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Dedicated Solutions Needed for Info Security on Embedded Systems


Eric Liu, Taipei; Willis Ke, DIGITIMES [Thursday, 22 June 2017]

While in early years embedded systems were mainly applied in enclosed and independent operating environments, the interoperability of devices achieved through wireless and wired connections, ensuing from the advent of the IoT (Internet of Things), has triggered a new wave of IoT-related information security problems that are hard to tackle with old anti-virus software packages. Now, only by adopting dedicated solutions for embedded systems can enterprises improve information security.

Lin Chi-wen, a senior manager at Advantech's embedded IoT group, noted that in the Big Data era, all the aspects such as equipment activation, data access, and data transmission should be subject to tight security protection. Lin added that any loophole in any aspect is very likely to cause leakage of sensitive information.

Digital Signature Verification before System Activation

Wang Po-chih, another senior manager, explained how protection starts with the BIOS. He said the BIOS should first undergo a Security Boot mechanism that requires all equipment hardware and software programs to pass an encrypted digital signature verification procedure before an equipment system is activated. Only licensed hardware devices and software programs should be allowed to operate on the equipment system, thus preventing embedded devices from being "case open" for hardware replacements that could carry harmful software and/or firmware, or for undesirable BIOS updates, according to Wang.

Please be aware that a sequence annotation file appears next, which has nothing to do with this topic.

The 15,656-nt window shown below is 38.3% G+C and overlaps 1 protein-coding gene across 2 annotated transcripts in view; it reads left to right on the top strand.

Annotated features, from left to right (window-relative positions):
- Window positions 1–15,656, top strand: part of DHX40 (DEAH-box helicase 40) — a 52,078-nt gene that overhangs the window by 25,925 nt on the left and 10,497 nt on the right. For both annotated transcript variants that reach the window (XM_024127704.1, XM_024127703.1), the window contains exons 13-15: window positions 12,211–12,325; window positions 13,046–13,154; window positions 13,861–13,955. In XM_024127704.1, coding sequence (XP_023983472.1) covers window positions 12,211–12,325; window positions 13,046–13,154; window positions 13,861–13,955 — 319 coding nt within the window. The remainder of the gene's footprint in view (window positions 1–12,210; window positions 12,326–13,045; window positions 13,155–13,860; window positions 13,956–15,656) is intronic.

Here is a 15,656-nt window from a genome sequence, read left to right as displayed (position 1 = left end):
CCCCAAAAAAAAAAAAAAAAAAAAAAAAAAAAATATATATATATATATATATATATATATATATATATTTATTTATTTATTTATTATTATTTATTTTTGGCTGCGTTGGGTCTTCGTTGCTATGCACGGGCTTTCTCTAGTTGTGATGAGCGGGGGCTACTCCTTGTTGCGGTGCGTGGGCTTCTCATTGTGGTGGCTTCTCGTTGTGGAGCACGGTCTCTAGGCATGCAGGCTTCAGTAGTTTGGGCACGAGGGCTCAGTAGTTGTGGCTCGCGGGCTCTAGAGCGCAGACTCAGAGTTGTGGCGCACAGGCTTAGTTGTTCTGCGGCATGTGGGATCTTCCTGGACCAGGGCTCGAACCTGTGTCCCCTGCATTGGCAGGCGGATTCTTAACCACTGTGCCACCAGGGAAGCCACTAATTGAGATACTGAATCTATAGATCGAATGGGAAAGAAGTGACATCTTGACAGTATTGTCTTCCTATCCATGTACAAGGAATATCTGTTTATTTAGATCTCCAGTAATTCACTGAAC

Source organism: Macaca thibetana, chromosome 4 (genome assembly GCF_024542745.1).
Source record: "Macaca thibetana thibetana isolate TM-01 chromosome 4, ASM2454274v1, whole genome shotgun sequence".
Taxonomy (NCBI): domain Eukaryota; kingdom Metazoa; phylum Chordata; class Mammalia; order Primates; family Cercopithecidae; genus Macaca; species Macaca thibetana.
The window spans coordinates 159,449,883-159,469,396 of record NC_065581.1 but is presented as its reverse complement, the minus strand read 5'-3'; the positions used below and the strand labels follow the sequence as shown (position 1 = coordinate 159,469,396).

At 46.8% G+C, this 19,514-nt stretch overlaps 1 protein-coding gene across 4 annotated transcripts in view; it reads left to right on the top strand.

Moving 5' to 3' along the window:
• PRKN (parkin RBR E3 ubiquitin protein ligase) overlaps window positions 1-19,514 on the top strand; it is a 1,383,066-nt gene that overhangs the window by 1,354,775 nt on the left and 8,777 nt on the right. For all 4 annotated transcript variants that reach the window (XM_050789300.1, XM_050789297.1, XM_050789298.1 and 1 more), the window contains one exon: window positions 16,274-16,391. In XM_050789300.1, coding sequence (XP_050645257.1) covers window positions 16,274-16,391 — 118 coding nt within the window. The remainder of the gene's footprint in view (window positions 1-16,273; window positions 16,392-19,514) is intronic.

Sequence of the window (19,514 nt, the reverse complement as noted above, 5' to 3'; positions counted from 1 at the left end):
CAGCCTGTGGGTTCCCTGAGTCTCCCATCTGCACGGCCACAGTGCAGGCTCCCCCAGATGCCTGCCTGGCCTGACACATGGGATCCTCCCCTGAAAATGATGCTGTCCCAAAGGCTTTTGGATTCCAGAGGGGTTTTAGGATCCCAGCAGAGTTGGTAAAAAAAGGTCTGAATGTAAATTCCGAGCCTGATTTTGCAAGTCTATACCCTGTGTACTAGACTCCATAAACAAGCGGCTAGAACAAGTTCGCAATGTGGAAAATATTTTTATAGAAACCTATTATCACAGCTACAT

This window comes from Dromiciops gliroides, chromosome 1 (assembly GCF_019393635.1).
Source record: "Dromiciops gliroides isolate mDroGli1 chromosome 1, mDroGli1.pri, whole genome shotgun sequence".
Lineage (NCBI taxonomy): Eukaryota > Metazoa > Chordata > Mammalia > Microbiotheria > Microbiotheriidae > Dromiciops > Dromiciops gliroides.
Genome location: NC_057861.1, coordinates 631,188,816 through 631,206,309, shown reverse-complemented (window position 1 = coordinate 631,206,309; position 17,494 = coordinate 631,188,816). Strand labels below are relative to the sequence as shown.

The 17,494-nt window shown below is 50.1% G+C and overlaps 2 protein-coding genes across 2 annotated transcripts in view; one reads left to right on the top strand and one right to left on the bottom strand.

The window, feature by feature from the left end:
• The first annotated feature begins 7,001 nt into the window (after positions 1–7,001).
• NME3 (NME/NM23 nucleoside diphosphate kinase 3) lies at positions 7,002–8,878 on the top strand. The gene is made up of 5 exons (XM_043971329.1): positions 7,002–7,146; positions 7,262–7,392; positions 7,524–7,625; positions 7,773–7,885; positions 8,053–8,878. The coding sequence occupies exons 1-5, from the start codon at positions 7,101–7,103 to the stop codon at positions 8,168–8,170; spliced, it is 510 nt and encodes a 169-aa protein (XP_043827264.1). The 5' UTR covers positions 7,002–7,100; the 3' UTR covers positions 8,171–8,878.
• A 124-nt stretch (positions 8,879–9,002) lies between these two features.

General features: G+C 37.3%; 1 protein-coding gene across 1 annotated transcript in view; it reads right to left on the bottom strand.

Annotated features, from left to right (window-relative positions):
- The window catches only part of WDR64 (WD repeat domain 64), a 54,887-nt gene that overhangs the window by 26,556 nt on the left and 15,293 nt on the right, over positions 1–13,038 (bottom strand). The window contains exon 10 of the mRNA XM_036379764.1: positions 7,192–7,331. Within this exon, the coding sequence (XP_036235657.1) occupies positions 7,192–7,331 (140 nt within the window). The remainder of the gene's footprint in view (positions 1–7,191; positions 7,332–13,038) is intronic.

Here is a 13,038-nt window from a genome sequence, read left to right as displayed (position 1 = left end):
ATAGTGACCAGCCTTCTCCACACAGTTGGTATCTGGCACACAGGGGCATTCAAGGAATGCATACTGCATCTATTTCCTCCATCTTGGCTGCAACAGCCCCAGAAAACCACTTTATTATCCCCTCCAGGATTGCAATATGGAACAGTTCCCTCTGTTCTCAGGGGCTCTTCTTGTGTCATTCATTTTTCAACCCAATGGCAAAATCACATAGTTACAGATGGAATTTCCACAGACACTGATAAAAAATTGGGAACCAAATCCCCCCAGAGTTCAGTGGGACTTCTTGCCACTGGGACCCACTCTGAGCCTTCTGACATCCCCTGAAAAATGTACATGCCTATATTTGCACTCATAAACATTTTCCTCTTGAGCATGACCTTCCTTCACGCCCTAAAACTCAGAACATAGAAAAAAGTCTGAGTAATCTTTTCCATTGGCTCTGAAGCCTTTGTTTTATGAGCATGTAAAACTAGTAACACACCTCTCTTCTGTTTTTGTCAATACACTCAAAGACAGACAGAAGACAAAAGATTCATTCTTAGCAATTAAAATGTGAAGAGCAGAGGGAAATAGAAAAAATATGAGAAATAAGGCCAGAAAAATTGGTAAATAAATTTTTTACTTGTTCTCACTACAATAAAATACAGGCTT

Electronic gaming machines (EGM) are an example of such applications. The gaming industry gives top priority to fairness and trustworthiness, using computing programs to achieve consistent gaming results that can match natural probability and norms. If the machine is open to unauthorized hardware, the computing of the games is likely to be affected, Wang continued.

Normally, screws or mechanical fasteners are rarely visible on the outside of gaming machines, so that they cannot be easily (and illegally) opened. To prevent perpetrators from forcibly opening the machines and tampering with the Security Boot, Advantech has developed machines that are available with two Boot Guard modes that allow the system activation mechanism to verify BIOS, hardware, software, and programming codes to make sure that they are legally licensed. In case any irregularity is found, the activation system will immediately stop, and the irregularity may also be recorded on a Trusted Platform Module (TPM) and processed by the operating system.

The same Boot Guard technology can be applied to improve security on military electronic devices. Such devices usually store many military secrets, and if captured, there is a risk of enemies gaining access to the secrets. With this new technology, the storage devices can be locked with encryption, and stored confidential data can also be instantly destroyed in the event of an emergency.

Whitelist Antivirus Software Prevents Illegal Access